At the Podium
In 2014, Theranos founder and CEO Elizabeth Holmes was widely seen as the female Steve Jobs—a brilliant Stanford dropout whose startup promised to revolutionize the medical industry with a machine that would make blood testing significantly faster and easier. Backed by investors such as Larry Ellison and Tim Draper, Theranos sold shares in a fundraising round that valued the company at more than $9 billion, putting Holmes’s worth at an estimated $4.7 billion. There was just one problem: The technology didn’t work.
Enter John Carreyrou, an intrepid reporter with The Wall Street Journal. No stranger to the type of story Theranos would eventually become, Carreyrou had previously covered both corporate scandal and health care-related fraud. With Theranos, however, the stakes became even higher when Holmes threatened legal action against him, hoping to forestall the collapse of her once-ascendant Silicon Valley juggernaut.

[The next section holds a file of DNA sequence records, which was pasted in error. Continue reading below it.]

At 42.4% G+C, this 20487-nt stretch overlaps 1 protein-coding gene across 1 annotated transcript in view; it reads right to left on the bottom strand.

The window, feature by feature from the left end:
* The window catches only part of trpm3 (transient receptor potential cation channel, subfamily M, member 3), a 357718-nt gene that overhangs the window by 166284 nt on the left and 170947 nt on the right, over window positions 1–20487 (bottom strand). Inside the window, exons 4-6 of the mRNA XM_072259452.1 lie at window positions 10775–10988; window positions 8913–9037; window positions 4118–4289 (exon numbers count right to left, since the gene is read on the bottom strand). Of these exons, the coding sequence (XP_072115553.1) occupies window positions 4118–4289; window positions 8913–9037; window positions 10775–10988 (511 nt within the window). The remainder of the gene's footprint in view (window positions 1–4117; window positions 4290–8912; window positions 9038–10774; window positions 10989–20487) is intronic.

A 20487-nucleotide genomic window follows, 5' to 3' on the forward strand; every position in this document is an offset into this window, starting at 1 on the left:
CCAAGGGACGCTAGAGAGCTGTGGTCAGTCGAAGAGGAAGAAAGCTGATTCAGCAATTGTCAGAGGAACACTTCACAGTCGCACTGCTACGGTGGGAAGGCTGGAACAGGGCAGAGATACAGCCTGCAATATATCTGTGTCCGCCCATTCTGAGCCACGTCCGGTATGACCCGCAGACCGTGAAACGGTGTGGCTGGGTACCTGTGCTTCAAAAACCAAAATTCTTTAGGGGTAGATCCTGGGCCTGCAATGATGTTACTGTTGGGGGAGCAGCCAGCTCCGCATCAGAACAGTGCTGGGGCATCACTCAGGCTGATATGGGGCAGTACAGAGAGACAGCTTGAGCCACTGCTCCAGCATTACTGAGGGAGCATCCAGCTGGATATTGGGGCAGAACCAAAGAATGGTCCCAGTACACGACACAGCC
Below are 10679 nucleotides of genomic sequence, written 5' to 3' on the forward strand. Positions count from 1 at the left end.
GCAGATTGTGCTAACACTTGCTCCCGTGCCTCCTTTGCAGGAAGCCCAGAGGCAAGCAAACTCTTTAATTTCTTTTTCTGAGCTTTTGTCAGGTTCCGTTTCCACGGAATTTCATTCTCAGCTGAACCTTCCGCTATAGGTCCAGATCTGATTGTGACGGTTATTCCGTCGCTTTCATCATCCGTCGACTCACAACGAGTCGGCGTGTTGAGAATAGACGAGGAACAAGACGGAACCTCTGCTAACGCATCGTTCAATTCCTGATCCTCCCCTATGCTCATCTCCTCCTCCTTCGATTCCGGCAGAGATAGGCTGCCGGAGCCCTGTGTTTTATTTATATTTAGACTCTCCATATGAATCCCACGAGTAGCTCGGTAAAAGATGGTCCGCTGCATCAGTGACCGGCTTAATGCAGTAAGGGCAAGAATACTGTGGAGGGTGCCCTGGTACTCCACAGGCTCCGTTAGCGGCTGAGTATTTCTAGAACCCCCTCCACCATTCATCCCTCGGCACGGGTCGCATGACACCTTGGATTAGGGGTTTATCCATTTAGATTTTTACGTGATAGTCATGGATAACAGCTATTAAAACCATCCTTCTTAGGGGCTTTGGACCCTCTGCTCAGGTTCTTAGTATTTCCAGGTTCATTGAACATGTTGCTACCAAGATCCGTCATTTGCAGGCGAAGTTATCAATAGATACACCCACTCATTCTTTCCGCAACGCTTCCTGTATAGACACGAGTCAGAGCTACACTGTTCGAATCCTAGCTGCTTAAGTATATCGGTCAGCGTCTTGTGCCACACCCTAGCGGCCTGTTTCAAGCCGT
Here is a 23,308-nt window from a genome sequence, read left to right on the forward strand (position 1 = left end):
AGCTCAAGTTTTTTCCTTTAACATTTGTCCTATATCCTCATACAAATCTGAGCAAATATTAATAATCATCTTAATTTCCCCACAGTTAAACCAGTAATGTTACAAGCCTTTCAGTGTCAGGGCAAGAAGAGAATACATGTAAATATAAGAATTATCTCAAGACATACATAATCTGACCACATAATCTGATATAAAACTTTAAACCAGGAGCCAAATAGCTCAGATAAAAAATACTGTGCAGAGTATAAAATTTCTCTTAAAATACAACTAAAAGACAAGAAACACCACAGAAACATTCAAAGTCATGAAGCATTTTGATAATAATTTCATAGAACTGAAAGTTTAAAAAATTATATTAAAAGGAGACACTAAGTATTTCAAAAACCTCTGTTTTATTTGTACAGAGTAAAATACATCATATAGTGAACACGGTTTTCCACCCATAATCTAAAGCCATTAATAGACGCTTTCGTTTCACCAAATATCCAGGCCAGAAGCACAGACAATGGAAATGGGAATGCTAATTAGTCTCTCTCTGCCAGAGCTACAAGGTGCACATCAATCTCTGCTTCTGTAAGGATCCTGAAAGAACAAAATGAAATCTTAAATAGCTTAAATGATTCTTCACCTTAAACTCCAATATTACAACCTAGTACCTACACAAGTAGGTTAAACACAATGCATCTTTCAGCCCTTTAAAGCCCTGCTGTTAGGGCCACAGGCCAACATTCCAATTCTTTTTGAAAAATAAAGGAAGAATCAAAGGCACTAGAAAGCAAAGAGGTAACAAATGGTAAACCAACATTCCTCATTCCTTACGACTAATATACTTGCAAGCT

Just three weeks after Carreyrou published Bad Blood: Secrets and Lies in a Silicon Valley Startup, Elizabeth Holmes was indicted by the Justice Department on nine counts of wire fraud and two counts of conspiracy to commit wire fraud.
Now, Carreyrou is presenting audiences with the full, riveting inside story of the breathtaking rise and shocking collapse of Theranos, after he broke the story and pursued it to the end despite intense pressure from its charismatic CEO and threats by her lawyers.
About John Carreyrou
John Carreyrou is a two-time Pulitzer Prize-winning investigative reporter at The Wall Street Journal. For his extensive coverage of Theranos, Carreyrou was awarded the George Polk Award for Financial Reporting, the Gerald Loeb Award for Distinguished Business and Financial Journalism in the category of beat reporting, and the Barlett & Steele Silver Award for Investigative Business Journalism. Carreyrou lives in Brooklyn with his wife and three children.